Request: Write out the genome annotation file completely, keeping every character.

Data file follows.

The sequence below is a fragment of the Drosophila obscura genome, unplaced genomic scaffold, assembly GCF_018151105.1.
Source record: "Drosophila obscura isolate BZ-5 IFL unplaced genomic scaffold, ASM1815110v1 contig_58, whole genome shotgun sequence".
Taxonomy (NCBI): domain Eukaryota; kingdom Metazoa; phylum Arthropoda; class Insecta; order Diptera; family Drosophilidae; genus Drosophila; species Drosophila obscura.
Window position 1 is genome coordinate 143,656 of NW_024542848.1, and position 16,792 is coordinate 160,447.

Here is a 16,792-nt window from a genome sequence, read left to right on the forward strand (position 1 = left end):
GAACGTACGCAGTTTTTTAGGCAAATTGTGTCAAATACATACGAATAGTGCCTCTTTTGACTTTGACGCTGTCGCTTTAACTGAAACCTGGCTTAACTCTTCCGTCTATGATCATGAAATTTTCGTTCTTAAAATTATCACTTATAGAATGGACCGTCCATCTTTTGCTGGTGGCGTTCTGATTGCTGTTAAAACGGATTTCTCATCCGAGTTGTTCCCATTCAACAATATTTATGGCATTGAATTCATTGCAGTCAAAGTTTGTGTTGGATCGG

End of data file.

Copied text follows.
The sequence below is a fragment of the Drosophila obscura genome, unplaced genomic scaffold, assembly GCF_018151105.1.
Source record: "Drosophila obscura isolate BZ-5 IFL unplaced genomic scaffold, ASM1815110v1 contig_58, whole genome shotgun sequence".
Taxonomy (NCBI): domain Eukaryota; kingdom Metazoa; phylum Arthropoda; class Insecta; order Diptera; family Drosophilidae; genus Drosophila; species Drosophila obscura.
Window position 1 is genome coordinate 143,656 of NW_024542848.1, and position 16,792 is coordinate 160,447.

Here is a 16,792-nt window from a genome sequence, read left to right on the forward strand (position 1 = left end):
GAACGTACGCAGTTTTTTAGGCAAATTGTGTCAAATACATACGAATAGTGCCTCTTTTGACTTTGACGCTGTCGCTTTAACTGAAACCTGGCTTAACTCTTCCGTCTATGATCATGAAATTTTCGTTCTTAAAATTATCACTTATAGAATGGACCGTCCATCTTTTGCTGGTGGCGTTCTGATTGCTGTTAAAACGGATTTCTCATCCGAGTTGTTCCCATTCAACAATATTTATGGCATTGAATTCATTGCAGTCAAAGTTTGTGTTGGATCGG